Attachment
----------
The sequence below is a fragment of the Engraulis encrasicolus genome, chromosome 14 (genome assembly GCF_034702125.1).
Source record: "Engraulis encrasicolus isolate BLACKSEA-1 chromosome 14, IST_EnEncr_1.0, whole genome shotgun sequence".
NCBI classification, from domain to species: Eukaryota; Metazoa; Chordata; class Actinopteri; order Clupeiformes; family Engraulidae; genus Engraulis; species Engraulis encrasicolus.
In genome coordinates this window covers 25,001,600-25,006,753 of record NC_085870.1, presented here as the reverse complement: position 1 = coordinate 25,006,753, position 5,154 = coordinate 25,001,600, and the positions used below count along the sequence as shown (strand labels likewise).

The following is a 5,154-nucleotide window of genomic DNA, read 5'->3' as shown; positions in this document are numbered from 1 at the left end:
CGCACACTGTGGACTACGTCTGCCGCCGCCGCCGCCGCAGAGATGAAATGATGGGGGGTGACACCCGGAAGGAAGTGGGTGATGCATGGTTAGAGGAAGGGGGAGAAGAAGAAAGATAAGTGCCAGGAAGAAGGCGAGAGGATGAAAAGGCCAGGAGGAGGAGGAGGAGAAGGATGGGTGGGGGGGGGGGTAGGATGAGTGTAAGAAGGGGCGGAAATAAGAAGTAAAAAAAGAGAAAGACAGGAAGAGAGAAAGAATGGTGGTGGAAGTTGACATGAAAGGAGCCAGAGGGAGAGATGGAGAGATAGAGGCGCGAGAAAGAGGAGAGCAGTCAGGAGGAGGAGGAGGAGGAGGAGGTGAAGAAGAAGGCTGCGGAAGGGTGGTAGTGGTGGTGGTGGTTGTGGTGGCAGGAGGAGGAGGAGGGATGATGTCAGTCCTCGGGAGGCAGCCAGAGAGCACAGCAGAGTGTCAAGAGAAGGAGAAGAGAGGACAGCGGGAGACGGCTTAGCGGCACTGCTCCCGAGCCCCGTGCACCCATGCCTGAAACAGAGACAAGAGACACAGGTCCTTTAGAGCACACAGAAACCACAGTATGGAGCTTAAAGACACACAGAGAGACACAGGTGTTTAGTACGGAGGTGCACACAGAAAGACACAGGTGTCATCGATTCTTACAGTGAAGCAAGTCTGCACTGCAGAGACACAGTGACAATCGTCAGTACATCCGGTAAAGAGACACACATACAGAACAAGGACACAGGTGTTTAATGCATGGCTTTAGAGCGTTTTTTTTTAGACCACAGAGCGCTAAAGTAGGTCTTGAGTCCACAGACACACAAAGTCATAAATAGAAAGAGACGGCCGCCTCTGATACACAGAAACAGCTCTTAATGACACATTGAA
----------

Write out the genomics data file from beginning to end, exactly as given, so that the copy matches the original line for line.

The sequence below is a fragment of the Engraulis encrasicolus genome, chromosome 14 (genome assembly GCF_034702125.1).
Source record: "Engraulis encrasicolus isolate BLACKSEA-1 chromosome 14, IST_EnEncr_1.0, whole genome shotgun sequence".
NCBI classification, from domain to species: Eukaryota; Metazoa; Chordata; class Actinopteri; order Clupeiformes; family Engraulidae; genus Engraulis; species Engraulis encrasicolus.
In genome coordinates this window covers 25,001,600-25,006,753 of record NC_085870.1, presented here as the reverse complement: position 1 = coordinate 25,006,753, position 5,154 = coordinate 25,001,600, and the positions used below count along the sequence as shown (strand labels likewise).

The following is a 5,154-nucleotide window of genomic DNA, read 5'->3' as shown; positions in this document are numbered from 1 at the left end:
CGCACACTGTGGACTACGTCTGCCGCCGCCGCCGCCGCAGAGATGAAATGATGGGGGGTGACACCCGGAAGGAAGTGGGTGATGCATGGTTAGAGGAAGGGGGAGAAGAAGAAAGATAAGTGCCAGGAAGAAGGCGAGAGGATGAAAAGGCCAGGAGGAGGAGGAGGAGAAGGATGGGTGGGGGGGGGGGTAGGATGAGTGTAAGAAGGGGCGGAAATAAGAAGTAAAAAAAGAGAAAGACAGGAAGAGAGAAAGAATGGTGGTGGAAGTTGACATGAAAGGAGCCAGAGGGAGAGATGGAGAGATAGAGGCGCGAGAAAGAGGAGAGCAGTCAGGAGGAGGAGGAGGAGGAGGAGGTGAAGAAGAAGGCTGCGGAAGGGTGGTAGTGGTGGTGGTGGTTGTGGTGGCAGGAGGAGGAGGAGGGATGATGTCAGTCCTCGGGAGGCAGCCAGAGAGCACAGCAGAGTGTCAAGAGAAGGAGAAGAGAGGACAGCGGGAGACGGCTTAGCGGCACTGCTCCCGAGCCCCGTGCACCCATGCCTGAAACAGAGACAAGAGACACAGGTCCTTTAGAGCACACAGAAACCACAGTATGGAGCTTAAAGACACACAGAGAGACACAGGTGTTTAGTACGGAGGTGCACACAGAAAGACACAGGTGTCATCGATTCTTACAGTGAAGCAAGTCTGCACTGCAGAGACACAGTGACAATCGTCAGTACATCCGGTAAAGAGACACACATACAGAACAAGGACACAGGTGTTTAATGCATGGCTTTAGAGCGTTTTTTTTTAGACCACAGAGCGCTAAAGTAGGTCTTGAGTCCACAGACACACAAAGTCATAAATAGAAAGAGACGGCCGCCTCTGATACACAGAAACAGCTCTTAATGACACATTGAA